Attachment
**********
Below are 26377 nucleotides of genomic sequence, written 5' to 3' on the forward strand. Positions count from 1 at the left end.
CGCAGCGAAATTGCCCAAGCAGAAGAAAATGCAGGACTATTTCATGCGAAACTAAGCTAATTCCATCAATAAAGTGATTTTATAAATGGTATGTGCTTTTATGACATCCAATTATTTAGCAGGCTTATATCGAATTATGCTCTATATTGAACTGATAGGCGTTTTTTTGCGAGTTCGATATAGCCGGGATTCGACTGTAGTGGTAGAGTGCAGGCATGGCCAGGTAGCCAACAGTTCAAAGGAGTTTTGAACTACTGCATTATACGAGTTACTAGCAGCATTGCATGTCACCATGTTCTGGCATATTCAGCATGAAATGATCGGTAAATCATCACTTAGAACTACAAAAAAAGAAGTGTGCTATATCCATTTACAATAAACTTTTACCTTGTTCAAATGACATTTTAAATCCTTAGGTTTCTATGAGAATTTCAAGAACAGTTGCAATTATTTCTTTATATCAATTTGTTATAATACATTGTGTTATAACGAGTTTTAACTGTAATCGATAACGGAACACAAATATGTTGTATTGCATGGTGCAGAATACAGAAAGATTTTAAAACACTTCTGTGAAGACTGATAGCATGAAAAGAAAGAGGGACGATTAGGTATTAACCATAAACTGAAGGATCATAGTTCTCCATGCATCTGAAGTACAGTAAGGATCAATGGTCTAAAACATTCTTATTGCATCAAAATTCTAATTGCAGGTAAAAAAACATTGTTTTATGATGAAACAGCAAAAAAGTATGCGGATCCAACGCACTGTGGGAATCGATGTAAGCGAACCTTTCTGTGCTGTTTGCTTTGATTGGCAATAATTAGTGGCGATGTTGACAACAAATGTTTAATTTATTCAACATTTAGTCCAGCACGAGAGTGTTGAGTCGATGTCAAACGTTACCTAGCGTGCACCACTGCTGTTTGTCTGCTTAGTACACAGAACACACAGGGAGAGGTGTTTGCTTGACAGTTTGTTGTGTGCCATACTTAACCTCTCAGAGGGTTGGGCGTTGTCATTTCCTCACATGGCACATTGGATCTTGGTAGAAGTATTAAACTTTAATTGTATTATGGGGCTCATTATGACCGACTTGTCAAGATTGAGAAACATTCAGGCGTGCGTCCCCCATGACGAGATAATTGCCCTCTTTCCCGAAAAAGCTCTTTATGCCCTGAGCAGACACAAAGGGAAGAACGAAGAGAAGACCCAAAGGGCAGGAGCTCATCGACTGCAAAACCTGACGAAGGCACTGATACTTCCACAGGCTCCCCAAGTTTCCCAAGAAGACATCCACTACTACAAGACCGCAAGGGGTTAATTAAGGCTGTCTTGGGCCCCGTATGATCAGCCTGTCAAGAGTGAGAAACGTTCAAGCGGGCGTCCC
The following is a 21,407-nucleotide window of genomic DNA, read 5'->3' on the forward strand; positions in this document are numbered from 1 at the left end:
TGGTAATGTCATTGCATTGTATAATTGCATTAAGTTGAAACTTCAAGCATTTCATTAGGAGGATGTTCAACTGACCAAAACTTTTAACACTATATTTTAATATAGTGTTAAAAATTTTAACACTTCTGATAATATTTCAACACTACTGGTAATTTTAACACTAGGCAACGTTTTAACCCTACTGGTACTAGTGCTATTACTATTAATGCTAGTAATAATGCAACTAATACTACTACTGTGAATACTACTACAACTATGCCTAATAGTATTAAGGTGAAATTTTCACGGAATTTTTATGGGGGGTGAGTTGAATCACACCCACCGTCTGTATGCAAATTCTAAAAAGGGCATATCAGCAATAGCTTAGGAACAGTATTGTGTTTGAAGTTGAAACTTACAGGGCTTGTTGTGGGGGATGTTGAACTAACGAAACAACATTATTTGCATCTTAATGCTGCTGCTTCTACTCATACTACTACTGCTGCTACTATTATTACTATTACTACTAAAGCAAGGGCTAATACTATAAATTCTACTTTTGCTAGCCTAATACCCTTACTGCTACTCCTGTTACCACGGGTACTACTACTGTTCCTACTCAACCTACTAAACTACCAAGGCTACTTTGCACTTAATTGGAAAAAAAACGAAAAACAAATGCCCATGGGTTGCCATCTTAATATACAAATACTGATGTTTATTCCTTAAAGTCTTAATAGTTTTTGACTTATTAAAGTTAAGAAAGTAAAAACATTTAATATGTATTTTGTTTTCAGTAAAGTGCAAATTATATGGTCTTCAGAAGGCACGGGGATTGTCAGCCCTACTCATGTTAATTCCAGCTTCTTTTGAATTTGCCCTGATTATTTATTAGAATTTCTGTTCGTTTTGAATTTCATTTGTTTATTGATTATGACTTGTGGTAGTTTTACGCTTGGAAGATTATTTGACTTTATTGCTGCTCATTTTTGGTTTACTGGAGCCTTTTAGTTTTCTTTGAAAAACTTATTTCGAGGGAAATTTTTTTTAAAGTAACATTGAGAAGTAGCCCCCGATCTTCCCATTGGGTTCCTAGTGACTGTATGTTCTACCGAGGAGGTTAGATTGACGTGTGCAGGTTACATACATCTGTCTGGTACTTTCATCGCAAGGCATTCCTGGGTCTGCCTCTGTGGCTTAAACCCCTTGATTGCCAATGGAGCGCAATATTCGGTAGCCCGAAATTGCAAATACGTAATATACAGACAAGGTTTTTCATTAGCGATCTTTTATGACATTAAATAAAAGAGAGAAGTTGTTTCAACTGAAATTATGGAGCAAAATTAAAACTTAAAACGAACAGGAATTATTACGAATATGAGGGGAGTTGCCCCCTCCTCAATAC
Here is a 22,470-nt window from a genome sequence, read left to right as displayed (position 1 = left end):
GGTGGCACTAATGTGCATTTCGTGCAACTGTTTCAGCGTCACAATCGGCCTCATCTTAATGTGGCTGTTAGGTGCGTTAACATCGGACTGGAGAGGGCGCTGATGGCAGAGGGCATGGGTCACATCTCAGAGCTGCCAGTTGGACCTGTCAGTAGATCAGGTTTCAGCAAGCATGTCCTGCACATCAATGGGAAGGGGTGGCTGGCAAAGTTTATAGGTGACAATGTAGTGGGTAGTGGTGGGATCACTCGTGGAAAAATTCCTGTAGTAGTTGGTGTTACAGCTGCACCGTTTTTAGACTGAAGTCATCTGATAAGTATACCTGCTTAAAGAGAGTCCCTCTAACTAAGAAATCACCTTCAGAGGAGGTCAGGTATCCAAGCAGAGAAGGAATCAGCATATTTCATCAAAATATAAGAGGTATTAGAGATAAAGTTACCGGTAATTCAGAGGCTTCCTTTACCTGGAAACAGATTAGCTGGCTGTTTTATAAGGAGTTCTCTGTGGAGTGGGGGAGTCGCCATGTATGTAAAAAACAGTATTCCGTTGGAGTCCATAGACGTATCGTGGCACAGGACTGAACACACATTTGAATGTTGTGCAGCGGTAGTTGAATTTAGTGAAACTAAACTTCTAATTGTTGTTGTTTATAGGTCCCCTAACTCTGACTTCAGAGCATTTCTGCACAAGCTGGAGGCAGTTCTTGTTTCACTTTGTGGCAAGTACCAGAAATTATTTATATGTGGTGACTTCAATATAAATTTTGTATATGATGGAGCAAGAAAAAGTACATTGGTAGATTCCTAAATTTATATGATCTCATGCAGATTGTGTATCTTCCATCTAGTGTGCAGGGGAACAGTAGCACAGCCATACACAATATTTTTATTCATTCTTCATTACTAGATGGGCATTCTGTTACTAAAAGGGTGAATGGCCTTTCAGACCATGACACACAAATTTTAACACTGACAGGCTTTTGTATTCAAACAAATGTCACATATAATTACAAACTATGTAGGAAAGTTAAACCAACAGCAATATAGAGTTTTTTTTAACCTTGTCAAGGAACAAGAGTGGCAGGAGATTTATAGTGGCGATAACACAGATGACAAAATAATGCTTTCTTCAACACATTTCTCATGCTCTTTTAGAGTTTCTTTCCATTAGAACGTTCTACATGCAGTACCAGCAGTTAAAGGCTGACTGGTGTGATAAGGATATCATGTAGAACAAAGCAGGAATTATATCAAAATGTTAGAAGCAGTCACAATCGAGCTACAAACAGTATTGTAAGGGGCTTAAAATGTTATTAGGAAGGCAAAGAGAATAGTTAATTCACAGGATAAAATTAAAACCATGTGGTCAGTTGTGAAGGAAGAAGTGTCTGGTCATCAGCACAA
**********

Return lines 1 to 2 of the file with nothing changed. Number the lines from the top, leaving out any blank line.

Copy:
Below are 26377 nucleotides of genomic sequence, written 5' to 3' on the forward strand. Positions count from 1 at the left end.
CGCAGCGAAATTGCCCAAGCAGAAGAAAATGCAGGACTATTTCATGCGAAACTAAGCTAATTCCATCAATAAAGTGATTTTATAAATGGTATGTGCTTTTATGACATCCAATTATTTAGCAGGCTTATATCGAATTATGCTCTATATTGAACTGATAGGCGTTTTTTTGCGAGTTCGATATAGCCGGGATTCGACTGTAGTGGTAGAGTGCAGGCATGGCCAGGTAGCCAACAGTTCAAAGGAGTTTTGAACTACTGCATTATACGAGTTACTAGCAGCATTGCATGTCACCATGTTCTGGCATATTCAGCATGAAATGATCGGTAAATCATCACTTAGAACTACAAAAAAAGAAGTGTGCTATATCCATTTACAATAAACTTTTACCTTGTTCAAATGACATTTTAAATCCTTAGGTTTCTATGAGAATTTCAAGAACAGTTGCAATTATTTCTTTATATCAATTTGTTATAATACATTGTGTTATAACGAGTTTTAACTGTAATCGATAACGGAACACAAATATGTTGTATTGCATGGTGCAGAATACAGAAAGATTTTAAAACACTTCTGTGAAGACTGATAGCATGAAAAGAAAGAGGGACGATTAGGTATTAACCATAAACTGAAGGATCATAGTTCTCCATGCATCTGAAGTACAGTAAGGATCAATGGTCTAAAACATTCTTATTGCATCAAAATTCTAATTGCAGGTAAAAAAACATTGTTTTATGATGAAACAGCAAAAAAGTATGCGGATCCAACGCACTGTGGGAATCGATGTAAGCGAACCTTTCTGTGCTGTTTGCTTTGATTGGCAATAATTAGTGGCGATGTTGACAACAAATGTTTAATTTATTCAACATTTAGTCCAGCACGAGAGTGTTGAGTCGATGTCAAACGTTACCTAGCGTGCACCACTGCTGTTTGTCTGCTTAGTACACAGAACACACAGGGAGAGGTGTTTGCTTGACAGTTTGTTGTGTGCCATACTTAACCTCTCAGAGGGTTGGGCGTTGTCATTTCCTCACATGGCACATTGGATCTTGGTAGAAGTATTAAACTTTAATTGTATTATGGGGCTCATTATGACCGACTTGTCAAGATTGAGAAACATTCAGGCGTGCGTCCCCCATGACGAGATAATTGCCCTCTTTCCCGAAAAAGCTCTTTATGCCCTGAGCAGACACAAAGGGAAGAACGAAGAGAAGACCCAAAGGGCAGGAGCTCATCGACTGCAAAACCTGACGAAGGCACTGATACTTCCACAGGCTCCCCAAGTTTCCCAAGAAGACATCCACTACTACAAGACCGCAAGGGGTTAATTAAGGCTGTCTTGGGCCCCGTATGATCAGCCTGTCAAGAGTGAGAAACGTTCAAGCGGGCGTCCC